Resilion brake cable clone

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Alan Brase

Finally riding a big boys bike
Just a note on the age.
If that Cyclo is original, The back of the derailleur arm will have a number at the top. That is the manufacturing date of the derailleur. Im pretty sure the "C" cutout chrome derailleur bracket is post war but check the date.

Im getting ready to re-sheath a set of old WW2 era cables to replace the cloth/lacquer original sheathing.
One question I ask of your job is how the cable end nibs were removed and re-attached?
Are they simply soldered together?
Fabulous work by-the way
I think I remember in some old motorcycle factory manual (likely Triumph) it showed silver soldering them.
 

Schwinny

Wore out three sets of tires already!
Good. I'll work up my nerve to get that done.
I want to re-sheath my Cyclo cable, ratted up lacquer/cloth sheathing.
I've got two sizes of sheathing and the smallest (1/8") would be best but the cable end will have to come off to use it. I've already re-done some brake cables with 1/4" but it is a bit of a loose fit. It also enlarges over the end of the cable with no disassembly required, whereas the 1/8" won't open that wide.
 

Bazil4696

Look Ma, No Hands!
When I decided to tackle this project, I chose the route of "All New" modern components.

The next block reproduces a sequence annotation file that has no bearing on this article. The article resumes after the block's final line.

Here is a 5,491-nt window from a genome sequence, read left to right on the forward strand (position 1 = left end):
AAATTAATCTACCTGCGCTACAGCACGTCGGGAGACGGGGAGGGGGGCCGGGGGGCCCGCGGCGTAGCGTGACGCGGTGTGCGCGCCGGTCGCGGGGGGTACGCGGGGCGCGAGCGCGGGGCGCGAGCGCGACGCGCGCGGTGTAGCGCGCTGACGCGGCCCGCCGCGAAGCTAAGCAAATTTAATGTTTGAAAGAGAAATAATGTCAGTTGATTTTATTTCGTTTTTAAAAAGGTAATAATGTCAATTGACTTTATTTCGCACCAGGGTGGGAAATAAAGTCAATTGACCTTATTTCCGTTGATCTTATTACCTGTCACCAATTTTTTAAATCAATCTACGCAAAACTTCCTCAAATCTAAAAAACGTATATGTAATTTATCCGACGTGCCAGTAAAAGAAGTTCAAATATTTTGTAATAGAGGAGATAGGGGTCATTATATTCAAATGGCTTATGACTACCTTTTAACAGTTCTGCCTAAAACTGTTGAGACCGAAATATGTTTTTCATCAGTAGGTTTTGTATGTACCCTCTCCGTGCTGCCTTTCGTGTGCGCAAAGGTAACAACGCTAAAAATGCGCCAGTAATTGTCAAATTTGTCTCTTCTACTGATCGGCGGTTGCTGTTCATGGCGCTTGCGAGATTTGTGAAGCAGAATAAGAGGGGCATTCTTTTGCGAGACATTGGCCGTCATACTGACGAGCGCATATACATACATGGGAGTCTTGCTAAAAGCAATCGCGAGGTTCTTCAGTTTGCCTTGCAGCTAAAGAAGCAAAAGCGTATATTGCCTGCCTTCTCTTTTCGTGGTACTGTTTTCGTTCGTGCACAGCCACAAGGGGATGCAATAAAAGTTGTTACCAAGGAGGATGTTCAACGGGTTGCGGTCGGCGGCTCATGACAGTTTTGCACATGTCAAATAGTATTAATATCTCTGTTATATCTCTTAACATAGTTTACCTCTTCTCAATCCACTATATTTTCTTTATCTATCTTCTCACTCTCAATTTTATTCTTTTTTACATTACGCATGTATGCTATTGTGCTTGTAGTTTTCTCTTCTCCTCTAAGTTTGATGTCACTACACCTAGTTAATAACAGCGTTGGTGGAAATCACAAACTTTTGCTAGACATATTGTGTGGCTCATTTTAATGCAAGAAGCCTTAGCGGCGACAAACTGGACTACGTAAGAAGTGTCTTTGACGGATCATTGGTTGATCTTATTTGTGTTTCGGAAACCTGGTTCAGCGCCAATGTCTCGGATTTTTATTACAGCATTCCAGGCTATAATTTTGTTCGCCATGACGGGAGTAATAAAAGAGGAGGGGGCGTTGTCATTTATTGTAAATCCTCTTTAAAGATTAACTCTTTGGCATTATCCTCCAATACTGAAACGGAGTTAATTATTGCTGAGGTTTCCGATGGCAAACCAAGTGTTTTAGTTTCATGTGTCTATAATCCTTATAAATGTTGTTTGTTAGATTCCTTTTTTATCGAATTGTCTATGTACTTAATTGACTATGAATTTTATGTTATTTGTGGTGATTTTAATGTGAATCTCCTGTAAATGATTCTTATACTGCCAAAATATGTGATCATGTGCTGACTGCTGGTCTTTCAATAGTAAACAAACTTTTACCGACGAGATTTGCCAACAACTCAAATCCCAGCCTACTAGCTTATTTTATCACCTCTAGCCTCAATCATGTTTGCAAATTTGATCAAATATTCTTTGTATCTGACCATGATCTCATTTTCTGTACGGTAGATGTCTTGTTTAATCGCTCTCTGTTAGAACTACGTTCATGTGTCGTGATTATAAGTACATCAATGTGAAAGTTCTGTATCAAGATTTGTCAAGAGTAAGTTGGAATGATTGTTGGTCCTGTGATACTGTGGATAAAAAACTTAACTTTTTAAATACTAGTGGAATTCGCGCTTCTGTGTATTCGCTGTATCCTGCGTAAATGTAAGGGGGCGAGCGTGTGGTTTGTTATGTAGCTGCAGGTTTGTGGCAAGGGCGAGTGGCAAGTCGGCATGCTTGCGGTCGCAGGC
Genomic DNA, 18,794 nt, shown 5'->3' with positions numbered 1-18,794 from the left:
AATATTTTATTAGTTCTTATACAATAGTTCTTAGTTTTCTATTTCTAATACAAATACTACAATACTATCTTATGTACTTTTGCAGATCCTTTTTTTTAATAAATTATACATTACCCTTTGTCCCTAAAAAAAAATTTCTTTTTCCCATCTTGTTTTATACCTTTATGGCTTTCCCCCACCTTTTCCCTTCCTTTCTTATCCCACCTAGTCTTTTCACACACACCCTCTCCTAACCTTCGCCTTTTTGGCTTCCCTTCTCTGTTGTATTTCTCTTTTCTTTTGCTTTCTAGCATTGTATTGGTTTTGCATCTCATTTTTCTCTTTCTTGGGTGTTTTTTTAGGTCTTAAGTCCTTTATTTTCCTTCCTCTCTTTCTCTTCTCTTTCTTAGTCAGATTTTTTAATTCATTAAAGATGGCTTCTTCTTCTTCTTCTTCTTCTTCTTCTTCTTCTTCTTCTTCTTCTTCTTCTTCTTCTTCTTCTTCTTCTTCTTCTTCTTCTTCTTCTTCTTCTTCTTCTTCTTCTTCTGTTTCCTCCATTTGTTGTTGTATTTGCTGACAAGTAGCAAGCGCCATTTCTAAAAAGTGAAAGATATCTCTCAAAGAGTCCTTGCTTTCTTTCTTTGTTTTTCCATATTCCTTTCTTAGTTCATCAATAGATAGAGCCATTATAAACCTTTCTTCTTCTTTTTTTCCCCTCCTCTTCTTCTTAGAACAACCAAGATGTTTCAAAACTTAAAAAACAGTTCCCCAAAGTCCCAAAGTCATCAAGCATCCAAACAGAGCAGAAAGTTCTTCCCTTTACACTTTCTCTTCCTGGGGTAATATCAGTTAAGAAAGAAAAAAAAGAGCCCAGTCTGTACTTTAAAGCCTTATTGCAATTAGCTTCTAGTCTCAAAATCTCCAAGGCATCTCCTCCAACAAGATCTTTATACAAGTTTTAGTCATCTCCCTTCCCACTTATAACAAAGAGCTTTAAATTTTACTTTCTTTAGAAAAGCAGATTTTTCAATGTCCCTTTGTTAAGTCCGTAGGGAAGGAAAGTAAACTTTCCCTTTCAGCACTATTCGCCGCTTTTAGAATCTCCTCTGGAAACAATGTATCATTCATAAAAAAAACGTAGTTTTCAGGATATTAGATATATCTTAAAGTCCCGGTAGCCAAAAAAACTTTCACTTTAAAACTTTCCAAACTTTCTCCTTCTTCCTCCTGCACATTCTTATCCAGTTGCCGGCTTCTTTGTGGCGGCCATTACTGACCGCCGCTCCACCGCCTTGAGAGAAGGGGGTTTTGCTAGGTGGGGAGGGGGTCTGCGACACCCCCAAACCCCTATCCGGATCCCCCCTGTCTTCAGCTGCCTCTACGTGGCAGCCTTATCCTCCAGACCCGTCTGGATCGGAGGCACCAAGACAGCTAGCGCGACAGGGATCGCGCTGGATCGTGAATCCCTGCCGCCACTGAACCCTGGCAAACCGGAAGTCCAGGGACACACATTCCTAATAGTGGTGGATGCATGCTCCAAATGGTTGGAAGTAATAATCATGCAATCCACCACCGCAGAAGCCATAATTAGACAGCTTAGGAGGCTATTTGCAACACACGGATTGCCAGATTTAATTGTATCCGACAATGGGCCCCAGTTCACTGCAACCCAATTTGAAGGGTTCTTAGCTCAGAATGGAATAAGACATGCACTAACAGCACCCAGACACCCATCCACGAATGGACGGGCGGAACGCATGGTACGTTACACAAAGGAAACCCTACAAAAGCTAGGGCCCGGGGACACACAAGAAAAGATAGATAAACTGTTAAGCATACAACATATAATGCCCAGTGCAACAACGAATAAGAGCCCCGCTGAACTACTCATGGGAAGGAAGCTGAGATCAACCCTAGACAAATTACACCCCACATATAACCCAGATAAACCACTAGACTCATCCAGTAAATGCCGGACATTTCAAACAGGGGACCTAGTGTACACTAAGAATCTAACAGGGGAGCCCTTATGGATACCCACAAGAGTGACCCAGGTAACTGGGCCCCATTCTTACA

Because finding the original style sheathing was not panning out.
So, I chose silver Jagwire housing with a slippery lining, and polished stainless cables. I had to modify the ends to fit the resilion brake levers, as the original cables have a slightly different shape.
If I had to remove the ends, I would fabricate new blanks from brass and silver solder them to the cable ends.
I believe the ends are just solder, formed in some mould, like pouring bullets, and heating them to remove them would result in a blob of solder on the floor.
I haven't tackled the cyclo cable yet, but purchased all components to attempt this soon. I'm unsure how the cables run through the shifter and what drives the cables and locates them to the shifter.
I'm also not 100% on the method of attachment at the derailleur for BOTH cables
 

Schwinny

Wore out three sets of tires already!
When I decided to tackle this project, I chose the route of "All New" modern components.
Because finding the original style sheathing was not panning out.
So, I chose silver Jagwire housing with a slippery lining, and polished stainless cables. I had to modify the ends to fit the resilion brake levers, as the original cables have a slightly different shape.